November 30, 1999 By Carolyn King
The terms “cover crop” and “green manure” are sometimes used interchangeably, but usually a cover crop refers to any crop type grown specifically to provide ground cover, and a green manure is a legume cover crop grown to fix nitrogen and increase soil fertility. Cover crops, including green manures, are used to reduce soil erosion, improve soil characteristics, and suppress weeds, insect pests and plant diseases.
Typically in Western Canada, green manuring involves underseeding a biennial or perennial legume in a main crop like wheat. The main crop is harvested in the first year. Then the legume overwinters, resumes growth in the second year, and is terminated in the middle of the growing season.
Fitting green manures into conventional systems
“In Western Canada, the greatest use of green manure crops is by organic farmers, presently. Because organic farmers are restricted from using fertilizers or pesticides, they have to rely on other methods to increase soil fertility or to manage weeds and other pests, so their use of green manures is very high. But for conventional farmers, green manuring is a bit of a trade-off in terms of the extra time and costs required. It’s certainly easier to use fertilizers and herbicides, and it can be just as cost effective to use those products,” says Dr. Bob Blackshaw, a researcher at Agriculture and Agri-Food Canada’s Lethbridge Research Centre. He has led a number of studies to investigate the effects of different cover crop and green manuring options.
He adds, “In most systems that include a green manure crop, there is no cash flow in the year when it’s a green manure crop. That’s probably the number one reason why most conventional farmers don’t use it.”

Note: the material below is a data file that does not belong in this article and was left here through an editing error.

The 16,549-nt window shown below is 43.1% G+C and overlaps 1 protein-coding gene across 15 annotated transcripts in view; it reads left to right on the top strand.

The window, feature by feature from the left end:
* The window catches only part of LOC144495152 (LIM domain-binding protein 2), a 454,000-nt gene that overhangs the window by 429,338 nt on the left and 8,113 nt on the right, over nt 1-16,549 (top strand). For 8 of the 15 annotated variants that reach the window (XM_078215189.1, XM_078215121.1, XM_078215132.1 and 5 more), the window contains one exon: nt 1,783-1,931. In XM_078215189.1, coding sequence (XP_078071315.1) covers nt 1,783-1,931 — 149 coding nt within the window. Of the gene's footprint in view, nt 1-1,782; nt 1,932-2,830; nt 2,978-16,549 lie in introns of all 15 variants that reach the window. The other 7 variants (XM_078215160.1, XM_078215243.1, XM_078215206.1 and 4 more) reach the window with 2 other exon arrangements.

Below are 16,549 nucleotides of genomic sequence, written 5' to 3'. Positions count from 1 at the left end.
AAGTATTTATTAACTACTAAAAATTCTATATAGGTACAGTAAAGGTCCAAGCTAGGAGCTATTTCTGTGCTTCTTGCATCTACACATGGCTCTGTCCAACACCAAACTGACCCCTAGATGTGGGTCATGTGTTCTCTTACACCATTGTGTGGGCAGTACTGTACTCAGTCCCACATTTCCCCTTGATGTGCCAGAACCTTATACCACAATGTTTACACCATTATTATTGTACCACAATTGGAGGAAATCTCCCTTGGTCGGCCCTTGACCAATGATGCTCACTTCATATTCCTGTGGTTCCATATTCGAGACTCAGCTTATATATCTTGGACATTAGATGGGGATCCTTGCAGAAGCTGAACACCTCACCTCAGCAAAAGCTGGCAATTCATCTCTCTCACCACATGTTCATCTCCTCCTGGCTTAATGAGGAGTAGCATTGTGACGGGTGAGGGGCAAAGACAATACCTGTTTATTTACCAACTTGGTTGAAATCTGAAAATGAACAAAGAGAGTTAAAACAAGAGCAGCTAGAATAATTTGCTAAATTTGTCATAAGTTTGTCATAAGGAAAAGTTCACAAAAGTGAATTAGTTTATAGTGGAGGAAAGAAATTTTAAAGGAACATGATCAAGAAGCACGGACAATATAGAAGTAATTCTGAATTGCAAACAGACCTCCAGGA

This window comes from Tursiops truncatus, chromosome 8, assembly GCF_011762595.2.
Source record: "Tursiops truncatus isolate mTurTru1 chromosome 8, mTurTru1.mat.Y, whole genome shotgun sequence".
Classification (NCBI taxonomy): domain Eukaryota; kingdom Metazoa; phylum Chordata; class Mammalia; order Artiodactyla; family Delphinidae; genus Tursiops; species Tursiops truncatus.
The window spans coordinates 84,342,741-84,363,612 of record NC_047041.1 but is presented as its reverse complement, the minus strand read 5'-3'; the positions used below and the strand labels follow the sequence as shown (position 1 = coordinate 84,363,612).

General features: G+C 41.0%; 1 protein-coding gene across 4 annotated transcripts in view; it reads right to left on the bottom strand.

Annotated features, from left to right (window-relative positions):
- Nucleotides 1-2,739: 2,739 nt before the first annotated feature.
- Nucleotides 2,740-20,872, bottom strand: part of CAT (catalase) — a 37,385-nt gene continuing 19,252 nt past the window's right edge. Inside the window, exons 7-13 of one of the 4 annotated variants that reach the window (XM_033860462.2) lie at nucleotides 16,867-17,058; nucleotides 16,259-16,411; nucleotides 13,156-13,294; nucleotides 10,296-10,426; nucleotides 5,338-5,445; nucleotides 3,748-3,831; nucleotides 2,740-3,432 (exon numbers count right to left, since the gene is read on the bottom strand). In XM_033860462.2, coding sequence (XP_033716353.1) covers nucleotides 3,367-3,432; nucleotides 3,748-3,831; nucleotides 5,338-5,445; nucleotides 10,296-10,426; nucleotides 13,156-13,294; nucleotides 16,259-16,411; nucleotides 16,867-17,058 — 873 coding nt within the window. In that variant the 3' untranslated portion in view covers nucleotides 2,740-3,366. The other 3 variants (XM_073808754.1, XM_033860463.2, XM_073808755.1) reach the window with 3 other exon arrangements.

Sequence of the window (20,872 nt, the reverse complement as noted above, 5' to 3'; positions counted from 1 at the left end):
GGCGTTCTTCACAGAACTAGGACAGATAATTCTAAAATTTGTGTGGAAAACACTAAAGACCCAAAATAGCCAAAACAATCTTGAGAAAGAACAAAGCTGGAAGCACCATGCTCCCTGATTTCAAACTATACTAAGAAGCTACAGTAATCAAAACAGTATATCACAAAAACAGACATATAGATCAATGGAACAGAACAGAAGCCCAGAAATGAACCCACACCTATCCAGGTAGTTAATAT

But green manuring can help meet a conventional farmer’s objectives in some cases. Blackshaw explains, “There probably has to be more than one objective that a producer is trying to fulfil to really encourage them to use green manures. Maybe they want to reduce erosion on an erosion-prone area of their farm or to increase organic matter levels in a very sandy soil or in previously eroded areas. Then they might want to grow a cover crop or a green manure crop to build up soil health while having other benefits like increasing soil nitrogen and suppressing weeds, insects and diseases.”
Perhaps the most obvious situation when a conventional producer might want a green manure is when nitrogen fertilizer prices are high. “With some of our sweet clover plots, we were getting 90 to 180 lbs per acre of nitrogen. If nitrogen is 25¢ a pound, then producers aren’t that interested. But if nitrogen were to reach $1 a pound, then they’re saving $90 to $180 per acre. So when nitrogen fertilizer prices spiked two or three years ago (2007-08), there was incredible interest in having annual legumes and green manure crops in the rotation,” says Blackshaw.